Instruments attached to a low flying helicopter (~100 feet above the ground surface) towing a large hoop will transmit a weak electromagnetic field. This field interacts with the ground, and the response from the ground is measured using a set of receiver coils attached to the hoop. The helicopter flies back and forth along regularly spaced lines and will cover a distance of of approximately 497 miles. The instrument can collect data to a depth of about 1400 feet below ground. Once combined and calibrated with well data and existing knowledge of the subsurface conditions, this dataset can be used to map out the layering of “course” materials (sand and gravel), “fine” materials (silts and clay) and bedrock to show the structure of the basin and groundwater system. This new knowledge will help guide placement of new monitoring wells or identification of recharge locations. 

The map below shows the general area of the flight paths where data will be surveyed, approximately 497 line-miles (800 kilometers) over the Paso Basin. The study will take place in two areas of the Paso Robles Basin, on the east side of the valley, and the area near Highway 46 and Highway 229 by Creston and Whitley Gardens. The helicopter will fly in and out of the Paso Robles Municipal Airport for refueling between production flights.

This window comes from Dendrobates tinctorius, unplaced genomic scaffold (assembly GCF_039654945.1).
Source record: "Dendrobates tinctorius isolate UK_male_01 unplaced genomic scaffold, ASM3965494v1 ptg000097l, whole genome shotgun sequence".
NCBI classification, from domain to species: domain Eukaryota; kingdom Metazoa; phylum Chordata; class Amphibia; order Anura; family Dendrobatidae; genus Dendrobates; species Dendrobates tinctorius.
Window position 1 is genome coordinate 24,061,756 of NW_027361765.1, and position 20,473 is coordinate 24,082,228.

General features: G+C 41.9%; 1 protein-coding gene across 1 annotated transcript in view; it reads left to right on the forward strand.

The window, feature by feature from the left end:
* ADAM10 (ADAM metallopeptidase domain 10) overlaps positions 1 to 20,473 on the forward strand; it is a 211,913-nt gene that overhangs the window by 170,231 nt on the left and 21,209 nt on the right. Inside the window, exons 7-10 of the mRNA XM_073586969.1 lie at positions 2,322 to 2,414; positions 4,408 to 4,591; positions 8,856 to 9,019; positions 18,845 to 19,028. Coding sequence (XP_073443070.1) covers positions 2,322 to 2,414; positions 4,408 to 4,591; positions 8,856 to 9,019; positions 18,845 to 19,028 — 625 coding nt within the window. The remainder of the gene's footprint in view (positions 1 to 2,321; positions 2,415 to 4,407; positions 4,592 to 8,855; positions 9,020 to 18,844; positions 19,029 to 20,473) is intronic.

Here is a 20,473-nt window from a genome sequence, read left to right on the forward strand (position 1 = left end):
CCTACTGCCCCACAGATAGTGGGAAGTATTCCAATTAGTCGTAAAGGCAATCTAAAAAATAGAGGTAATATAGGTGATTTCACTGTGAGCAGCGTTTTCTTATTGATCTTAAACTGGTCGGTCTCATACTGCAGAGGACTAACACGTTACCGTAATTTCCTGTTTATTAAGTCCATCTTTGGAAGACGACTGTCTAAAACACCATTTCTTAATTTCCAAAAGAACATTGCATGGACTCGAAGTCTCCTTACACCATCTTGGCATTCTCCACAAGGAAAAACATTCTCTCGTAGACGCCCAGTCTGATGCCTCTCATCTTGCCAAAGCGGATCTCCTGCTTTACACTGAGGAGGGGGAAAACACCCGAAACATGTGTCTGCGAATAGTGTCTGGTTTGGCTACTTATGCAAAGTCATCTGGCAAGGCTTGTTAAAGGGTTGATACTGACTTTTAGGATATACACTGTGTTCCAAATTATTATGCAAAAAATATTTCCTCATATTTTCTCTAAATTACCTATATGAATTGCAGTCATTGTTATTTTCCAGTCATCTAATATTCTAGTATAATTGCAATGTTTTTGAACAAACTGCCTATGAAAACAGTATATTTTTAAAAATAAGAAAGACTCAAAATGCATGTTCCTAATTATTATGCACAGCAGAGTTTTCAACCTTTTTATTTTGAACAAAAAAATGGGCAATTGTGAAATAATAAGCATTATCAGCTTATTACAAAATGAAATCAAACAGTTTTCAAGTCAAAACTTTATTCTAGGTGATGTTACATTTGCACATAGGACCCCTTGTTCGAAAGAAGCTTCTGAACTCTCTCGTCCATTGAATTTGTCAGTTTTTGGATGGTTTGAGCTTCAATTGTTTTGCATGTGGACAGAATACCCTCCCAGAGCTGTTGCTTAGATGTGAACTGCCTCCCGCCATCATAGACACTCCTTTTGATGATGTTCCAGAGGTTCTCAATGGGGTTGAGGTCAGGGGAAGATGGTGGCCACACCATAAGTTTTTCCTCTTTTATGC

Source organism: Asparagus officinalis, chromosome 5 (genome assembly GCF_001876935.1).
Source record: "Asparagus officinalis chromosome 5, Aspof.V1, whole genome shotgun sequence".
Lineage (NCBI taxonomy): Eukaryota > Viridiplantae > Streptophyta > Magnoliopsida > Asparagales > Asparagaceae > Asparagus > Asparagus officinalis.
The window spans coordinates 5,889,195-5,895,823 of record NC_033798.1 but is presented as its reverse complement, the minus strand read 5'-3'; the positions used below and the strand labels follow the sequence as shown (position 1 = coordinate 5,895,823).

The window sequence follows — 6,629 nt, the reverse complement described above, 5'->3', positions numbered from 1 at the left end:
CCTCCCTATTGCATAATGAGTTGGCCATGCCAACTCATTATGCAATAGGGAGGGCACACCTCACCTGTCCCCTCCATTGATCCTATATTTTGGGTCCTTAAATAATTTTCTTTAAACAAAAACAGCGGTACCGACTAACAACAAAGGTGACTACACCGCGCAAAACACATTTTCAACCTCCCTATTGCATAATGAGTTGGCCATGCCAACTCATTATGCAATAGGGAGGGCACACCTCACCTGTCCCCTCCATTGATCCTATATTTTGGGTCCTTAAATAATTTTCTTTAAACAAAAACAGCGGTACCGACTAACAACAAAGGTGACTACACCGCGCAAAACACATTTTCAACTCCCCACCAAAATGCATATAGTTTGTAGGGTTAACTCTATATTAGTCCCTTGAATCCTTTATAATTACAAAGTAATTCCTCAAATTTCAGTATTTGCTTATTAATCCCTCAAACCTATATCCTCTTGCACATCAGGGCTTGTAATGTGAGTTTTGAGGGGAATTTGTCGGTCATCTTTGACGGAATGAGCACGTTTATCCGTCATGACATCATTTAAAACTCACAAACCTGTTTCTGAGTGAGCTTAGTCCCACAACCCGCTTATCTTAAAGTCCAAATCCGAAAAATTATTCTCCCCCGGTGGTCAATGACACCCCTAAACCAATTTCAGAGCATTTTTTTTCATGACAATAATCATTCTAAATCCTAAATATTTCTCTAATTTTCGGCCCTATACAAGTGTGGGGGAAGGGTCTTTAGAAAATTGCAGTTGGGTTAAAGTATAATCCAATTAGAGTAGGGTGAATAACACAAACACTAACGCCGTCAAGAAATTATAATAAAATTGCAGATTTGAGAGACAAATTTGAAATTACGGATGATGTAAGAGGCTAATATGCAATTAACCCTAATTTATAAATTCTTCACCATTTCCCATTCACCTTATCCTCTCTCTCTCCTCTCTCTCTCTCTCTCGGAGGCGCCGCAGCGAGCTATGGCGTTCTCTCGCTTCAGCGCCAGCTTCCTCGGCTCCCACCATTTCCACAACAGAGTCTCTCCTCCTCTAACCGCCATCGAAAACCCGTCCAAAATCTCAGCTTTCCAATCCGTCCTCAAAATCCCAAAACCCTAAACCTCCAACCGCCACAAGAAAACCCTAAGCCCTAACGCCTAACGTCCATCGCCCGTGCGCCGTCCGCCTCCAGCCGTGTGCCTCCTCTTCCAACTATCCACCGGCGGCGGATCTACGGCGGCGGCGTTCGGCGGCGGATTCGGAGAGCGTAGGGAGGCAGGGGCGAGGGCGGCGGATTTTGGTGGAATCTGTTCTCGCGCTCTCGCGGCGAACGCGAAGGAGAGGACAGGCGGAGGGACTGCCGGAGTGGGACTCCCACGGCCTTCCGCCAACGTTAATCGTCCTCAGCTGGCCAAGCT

Is it Safe?

This project does not pose a risk to health or safety. The very low level of magnetic exposure is about the same as standing one foot from a toaster, as shown on the Figure below [see note 1].

The AEM transmitter generates a magnetic field that is lower than 1/100th of the accepted general public exposure level across all frequencies [see note 2].

The same AEM surveys have been conducted in other location throughout California with no reported ill effects to humans or animals.


[1] Long Island Power Authority:

[2] International Commission on Non-Ionizing Radiation Protection. "Guidelines for limiting exposure to time-varying electric and magnetic fields (1 Hz to 100 kHz)." Health physics 99.6 (2010): 818-836.

The State of California signed a landmark agreement to form a partnership with the Kingdom of Denmark to share the latest technology, research, and techniques for water resources management. This Pilot Study presents an opportunity for our community to benefit from this partnership by obtaining a better understanding of our groundwater system.

Project Leads:

  • Stanford University 
  • California Department of Water Resources
  • Kingdom of Denmark

Other Partners:

  • San Luis Obispo County
  • Butte County
  • Indian Wells Valley County

Funding Sources:

  • California Department of Water Resources
  • State Water Resources Control Board
  • Kingdom of Denmark
  • Project Partners

In 2017, Stanford University Professor Rosemary Knight spearheaded a project to map underground freshwater resources and forecast the intrusion of saltwater into aquifers beneath the California coastal town of Marina. An overview of this project, which was a collaboration between Stanford, the Marina Coastal Water District, and Aqua Geo Frameworks, can be seen in the video at the top of this page.

Other California locations where AEM studies have been completed:

  • Marina Coast Water District
  • Tulare Irrigation District
  • Kawaeh Sub-basin
  • Santa Cruz Mid-County Groundwater Agency
  • Butte County Indian
  • Wells Valley

For questions or additional information, please contact DWR at [email protected], or visit DWR’s AEM Project website: